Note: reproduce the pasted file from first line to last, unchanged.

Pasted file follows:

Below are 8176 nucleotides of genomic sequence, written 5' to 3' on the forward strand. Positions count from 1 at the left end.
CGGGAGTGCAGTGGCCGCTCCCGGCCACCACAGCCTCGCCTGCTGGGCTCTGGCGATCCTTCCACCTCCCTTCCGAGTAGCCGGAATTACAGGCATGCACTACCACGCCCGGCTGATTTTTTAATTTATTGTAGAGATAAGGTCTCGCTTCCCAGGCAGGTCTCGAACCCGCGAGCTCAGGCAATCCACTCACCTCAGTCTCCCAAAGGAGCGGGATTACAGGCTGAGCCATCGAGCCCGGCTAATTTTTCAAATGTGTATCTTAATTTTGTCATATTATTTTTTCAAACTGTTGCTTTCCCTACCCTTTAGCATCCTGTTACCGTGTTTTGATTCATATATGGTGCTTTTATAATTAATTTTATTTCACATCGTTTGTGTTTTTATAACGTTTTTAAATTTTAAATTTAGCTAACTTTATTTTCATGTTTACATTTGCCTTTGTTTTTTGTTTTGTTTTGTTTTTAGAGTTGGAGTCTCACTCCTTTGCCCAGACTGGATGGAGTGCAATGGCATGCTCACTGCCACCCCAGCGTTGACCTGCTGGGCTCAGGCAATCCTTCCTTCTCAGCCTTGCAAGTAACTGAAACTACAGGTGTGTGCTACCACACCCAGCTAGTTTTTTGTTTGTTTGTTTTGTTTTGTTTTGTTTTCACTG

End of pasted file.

Below are 8176 nucleotides of genomic sequence, written 5' to 3' on the forward strand. Positions count from 1 at the left end.
CGGGAGTGCAGTGGCCGCTCCCGGCCACCACAGCCTCGCCTGCTGGGCTCTGGCGATCCTTCCACCTCCCTTCCGAGTAGCCGGAATTACAGGCATGCACTACCACGCCCGGCTGATTTTTTAATTTATTGTAGAGATAAGGTCTCGCTTCCCAGGCAGGTCTCGAACCCGCGAGCTCAGGCAATCCACTCACCTCAGTCTCCCAAAGGAGCGGGATTACAGGCTGAGCCATCGAGCCCGGCTAATTTTTCAAATGTGTATCTTAATTTTGTCATATTATTTTTTCAAACTGTTGCTTTCCCTACCCTTTAGCATCCTGTTACCGTGTTTTGATTCATATATGGTGCTTTTATAATTAATTTTATTTCACATCGTTTGTGTTTTTATAACGTTTTTAAATTTTAAATTTAGCTAACTTTATTTTCATGTTTACATTTGCCTTTGTTTTTTGTTTTGTTTTGTTTTTAGAGTTGGAGTCTCACTCCTTTGCCCAGACTGGATGGAGTGCAATGGCATGCTCACTGCCACCCCAGCGTTGACCTGCTGGGCTCAGGCAATCCTTCCTTCTCAGCCTTGCAAGTAACTGAAACTACAGGTGTGTGCTACCACACCCAGCTAGTTTTTTGTTTGTTTGTTTTGTTTTGTTTTGTTTTCACTG